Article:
Mental image of letting small children play with loaded guns, a recipe for disaster. I don’t blame the airline for immediately ceasing service to Iran. Iran’s dreams of empire are as ungrounded in reality as a Pacific islander cargo cult.

Les Bons Temps Roule

The Washington Examiner reports excellent news for the campaign to reelect President Trump.
President Trump starts off 2020 having presided over a lower average unemployment rate than any president at a comparable point in office in recorded history.

On Friday, the Bureau of Labor Statistics reported that the unemployment rate held steady at a historically low 3.5% in December. Since February 2017, Trump's first full month in office, the monthly unemployment rate has averaged 3.9%

Modern unemployment statistics did not start being kept until 1948, after Harry Truman's first 35 months in office, so this analysis only starts with Eisenhower.
What would it take for Americans to vote against a continuation of what are, by any realistic standard, good times? As they say in New Orleans, “let ‘em roll.”

Saturday, January 11, 2020

Taiwan Persists

Taiwan recently held a presidential election and the candidate who opposes unification with China won big. She got 2.6 million votes more than the second place candidate who favors closer relations with the PRC, according to Reuters.

This past year’s unrest in Hong Kong - crowds opposing Beijing interference in HK governance - was certainly a big factor in the minds of many Taiwanese voters. The reelection of President Tsai Ing-wen was viewed as good news by the beleaguered residents of Hong Kong.

Secretary of State Mike Pompeo congratulated Tsai, and added:
The United States thanks President Tsai for her leadership in developing a strong partnership with the United States and applauds her commitment to maintaining cross-Strait stability in the face of unrelenting pressure.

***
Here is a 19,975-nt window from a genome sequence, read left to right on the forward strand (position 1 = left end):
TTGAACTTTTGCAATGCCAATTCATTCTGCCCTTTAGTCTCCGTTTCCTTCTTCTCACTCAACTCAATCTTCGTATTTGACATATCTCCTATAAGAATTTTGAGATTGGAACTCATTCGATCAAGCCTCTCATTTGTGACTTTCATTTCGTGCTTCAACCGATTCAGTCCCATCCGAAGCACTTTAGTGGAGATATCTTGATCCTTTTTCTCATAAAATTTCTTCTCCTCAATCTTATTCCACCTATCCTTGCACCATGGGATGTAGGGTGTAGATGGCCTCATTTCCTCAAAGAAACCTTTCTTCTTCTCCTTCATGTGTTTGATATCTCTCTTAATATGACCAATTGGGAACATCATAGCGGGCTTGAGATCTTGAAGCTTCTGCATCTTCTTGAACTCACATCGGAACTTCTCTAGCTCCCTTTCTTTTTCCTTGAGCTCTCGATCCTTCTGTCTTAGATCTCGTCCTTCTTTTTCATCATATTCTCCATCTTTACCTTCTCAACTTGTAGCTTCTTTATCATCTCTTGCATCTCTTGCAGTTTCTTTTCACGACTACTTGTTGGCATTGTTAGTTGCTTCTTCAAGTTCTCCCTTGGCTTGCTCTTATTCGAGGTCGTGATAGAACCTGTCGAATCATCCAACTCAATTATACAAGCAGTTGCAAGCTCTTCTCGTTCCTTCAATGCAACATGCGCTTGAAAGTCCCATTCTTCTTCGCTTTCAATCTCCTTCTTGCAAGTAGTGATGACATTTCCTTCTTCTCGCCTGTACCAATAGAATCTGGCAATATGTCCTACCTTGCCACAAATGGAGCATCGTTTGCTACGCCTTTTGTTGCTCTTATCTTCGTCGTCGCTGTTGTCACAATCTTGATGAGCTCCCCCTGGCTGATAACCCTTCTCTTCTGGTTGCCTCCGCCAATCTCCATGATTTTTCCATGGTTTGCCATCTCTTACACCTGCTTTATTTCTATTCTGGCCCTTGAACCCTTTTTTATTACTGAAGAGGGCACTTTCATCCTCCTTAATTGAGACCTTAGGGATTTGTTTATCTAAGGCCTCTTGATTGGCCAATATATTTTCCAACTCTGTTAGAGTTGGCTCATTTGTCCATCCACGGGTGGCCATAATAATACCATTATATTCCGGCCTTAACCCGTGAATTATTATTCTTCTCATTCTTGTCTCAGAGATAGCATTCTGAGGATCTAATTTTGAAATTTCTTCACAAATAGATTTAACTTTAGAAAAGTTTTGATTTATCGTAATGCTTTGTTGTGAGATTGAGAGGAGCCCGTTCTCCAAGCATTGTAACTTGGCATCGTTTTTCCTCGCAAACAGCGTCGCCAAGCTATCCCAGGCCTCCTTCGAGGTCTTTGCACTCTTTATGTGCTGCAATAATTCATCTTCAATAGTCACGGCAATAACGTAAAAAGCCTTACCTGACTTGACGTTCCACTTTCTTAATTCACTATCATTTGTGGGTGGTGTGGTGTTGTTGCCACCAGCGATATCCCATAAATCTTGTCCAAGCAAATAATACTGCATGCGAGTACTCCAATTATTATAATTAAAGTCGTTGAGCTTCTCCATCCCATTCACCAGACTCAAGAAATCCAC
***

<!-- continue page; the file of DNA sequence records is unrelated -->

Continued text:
The “pressure” to which Pompeo refers is of course from Beijing. It is safe to conclude Tsai’s re-election was not viewed favorably there. Taiwan has been operationally independent of Beijing for over 70 years.

Another Reason

As the years go by, I keep finding new reasons to love Wyoming, my adopted home state. The latest is a paragraph from a Los Angeles Times article discussing how North Dakota is becoming less welcoming to immigrants. The paragraph:
Because of a federal policy announced in September, the 49 states and 600 counties that have welcomed refugees — only Wyoming has never taken part in federal resettlement efforts — each have the power to decide whether to continue doing so. (emphasis added)
OTOH Wyoming is welcoming to U.S. citizens who move there and try to fit in. My valley in western WY is home to a bunch of happy transplanted year-round residents and snowbird tax refugees.

The Blue Light Special

I’ve seen stuff written about problems supposedly caused by “blue light” but never paid attention. I assumed it was a nutty urban legend, like vaccines causing autism or vinegar causing weight loss.

Today a Time article caught my eye and I learned blue light is thought to interfere with sleep. And that the major source is our various screens like computers, iPads, and phones.

Time writes new research shows the supposed sleep interference is bunk, although earlier research appeared to support the anti-sleep hypothesis. With the caveat (my word for today?) that I rarely have trouble sleeping, I know blue light isn’t a sleep problem for me.

Most nights I fall asleep with my iPad on my belly and glasses on my nose and, waking briefly later, put them aside until morning. If anything, the glow of the iPad in the dark puts me to sleep. The one or two nights a year playing onscreen mah jongg isn’t better than a sleeping pill are really boring, but extremely uncommon.


Speaking of blue light, our local SoCal Walmart has a prime parking spot reserved for police vehicles denoted by a sign and winking blue light that reminds me of the old Kmart blue light special. I haven’t seen it at other Walmarts we visit, I wonder if the practice is common?

Another ‘Chessman’ Off the Board

The Daily Mail (U.K.) is reporting a high level pro-Iran militia leader in Karbala, Iraq, was shot by unknown gunmen. With the twin caveats that (a) Iraq is a dangerous place and (b) I know only what I read in established public news sources, bear with me as I speculate.